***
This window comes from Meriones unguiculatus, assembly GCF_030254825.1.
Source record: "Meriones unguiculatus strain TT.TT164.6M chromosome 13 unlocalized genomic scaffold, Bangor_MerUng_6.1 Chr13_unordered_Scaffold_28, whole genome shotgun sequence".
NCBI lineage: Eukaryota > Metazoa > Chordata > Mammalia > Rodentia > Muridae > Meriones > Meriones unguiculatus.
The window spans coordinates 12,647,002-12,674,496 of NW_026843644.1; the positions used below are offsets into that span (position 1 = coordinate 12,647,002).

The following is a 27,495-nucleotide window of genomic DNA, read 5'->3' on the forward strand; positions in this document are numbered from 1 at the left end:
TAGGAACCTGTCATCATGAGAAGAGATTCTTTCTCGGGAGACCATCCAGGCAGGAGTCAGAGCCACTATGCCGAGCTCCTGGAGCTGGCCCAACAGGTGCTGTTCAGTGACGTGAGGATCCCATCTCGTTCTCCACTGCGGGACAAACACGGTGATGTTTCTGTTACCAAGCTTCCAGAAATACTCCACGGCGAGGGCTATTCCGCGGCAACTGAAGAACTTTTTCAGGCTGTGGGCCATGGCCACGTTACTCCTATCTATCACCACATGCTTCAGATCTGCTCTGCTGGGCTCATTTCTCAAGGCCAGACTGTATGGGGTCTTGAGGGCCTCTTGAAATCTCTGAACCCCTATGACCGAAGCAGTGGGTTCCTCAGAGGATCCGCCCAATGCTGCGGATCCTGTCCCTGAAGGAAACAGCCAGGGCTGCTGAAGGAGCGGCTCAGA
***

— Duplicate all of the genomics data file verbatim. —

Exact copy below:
This window comes from Meriones unguiculatus, assembly GCF_030254825.1.
Source record: "Meriones unguiculatus strain TT.TT164.6M chromosome 13 unlocalized genomic scaffold, Bangor_MerUng_6.1 Chr13_unordered_Scaffold_28, whole genome shotgun sequence".
NCBI lineage: Eukaryota > Metazoa > Chordata > Mammalia > Rodentia > Muridae > Meriones > Meriones unguiculatus.
The window spans coordinates 12,647,002-12,674,496 of NW_026843644.1; the positions used below are offsets into that span (position 1 = coordinate 12,647,002).

The following is a 27,495-nucleotide window of genomic DNA, read 5'->3' on the forward strand; positions in this document are numbered from 1 at the left end:
TAGGAACCTGTCATCATGAGAAGAGATTCTTTCTCGGGAGACCATCCAGGCAGGAGTCAGAGCCACTATGCCGAGCTCCTGGAGCTGGCCCAACAGGTGCTGTTCAGTGACGTGAGGATCCCATCTCGTTCTCCACTGCGGGACAAACACGGTGATGTTTCTGTTACCAAGCTTCCAGAAATACTCCACGGCGAGGGCTATTCCGCGGCAACTGAAGAACTTTTTCAGGCTGTGGGCCATGGCCACGTTACTCCTATCTATCACCACATGCTTCAGATCTGCTCTGCTGGGCTCATTTCTCAAGGCCAGACTGTATGGGGTCTTGAGGGCCTCTTGAAATCTCTGAACCCCTATGACCGAAGCAGTGGGTTCCTCAGAGGATCCGCCCAATGCTGCGGATCCTGTCCCTGAAGGAAACAGCCAGGGCTGCTGAAGGAGCGGCTCAGA